In this latest issue of the German Law Journal we take a tour through different aspects of judicial and constitutional culture. Haukur Logi Karlsson kicks us off with a thorough discussion of the “established by law” criterion which conditions our understanding of what a court is in both ECHR and EU law. His article reveals important nuances in how the case law needs to be understood with regards to the constitutional and illiberal forces at stake. Tom Daly’s article deals with ‘good’ court-packing, and teases out the dynamics at play in cases of constitutional decay. His comparative and theoretical approach suggests the emergence of an increasingly global conversation on the resilience of constitutional constructs. Guillermo Íniguez focuses on the constitutional mutation in Hungary and Poland and reflects on the role of Member State-led infringement proceedings, suggesting a rethink of how this largely dormant process can help us tackle the rule of law crisis and offer insights about the nature and objectives of the integration process. Maartje De Visser tackles the role of constitutional judges in advancing constitutional literacy, understood as knowledge relating to the functioning of the constitutional order. She suggests that despite room for improvement in the design and delivery of constitutional literacy, the existing judicial efforts make a meaningful contribution in meeting people’s interests in greater constitutional knowledge. The final contribution of this issue, by Omar Madhloom, focuses on the teaching of professional legal ethics in the law curriculum. This article claims that teaching in this area requires us to be more sensitive to sentiments such as compassion, respect, and sensitivity to human suffering than is currently the case; and that Clinical Legal Education programs are appropriate and helpful in getting these sentiments across to students.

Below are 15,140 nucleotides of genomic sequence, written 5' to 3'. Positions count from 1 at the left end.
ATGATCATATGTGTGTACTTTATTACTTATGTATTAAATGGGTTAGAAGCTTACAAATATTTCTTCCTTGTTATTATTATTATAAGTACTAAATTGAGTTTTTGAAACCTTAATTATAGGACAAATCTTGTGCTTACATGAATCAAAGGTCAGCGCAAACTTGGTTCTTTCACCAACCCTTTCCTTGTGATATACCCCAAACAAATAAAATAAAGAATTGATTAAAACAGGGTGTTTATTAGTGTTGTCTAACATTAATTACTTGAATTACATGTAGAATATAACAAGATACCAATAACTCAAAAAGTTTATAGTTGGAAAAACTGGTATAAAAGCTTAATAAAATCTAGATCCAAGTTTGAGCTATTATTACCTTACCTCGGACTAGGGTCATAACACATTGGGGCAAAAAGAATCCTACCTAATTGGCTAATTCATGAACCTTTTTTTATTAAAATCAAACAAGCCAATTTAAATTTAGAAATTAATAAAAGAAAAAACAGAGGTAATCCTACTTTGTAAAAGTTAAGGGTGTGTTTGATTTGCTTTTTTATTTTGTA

As ever: happy reading,
On behalf of the Editors-in-Chief,
Floris de Witte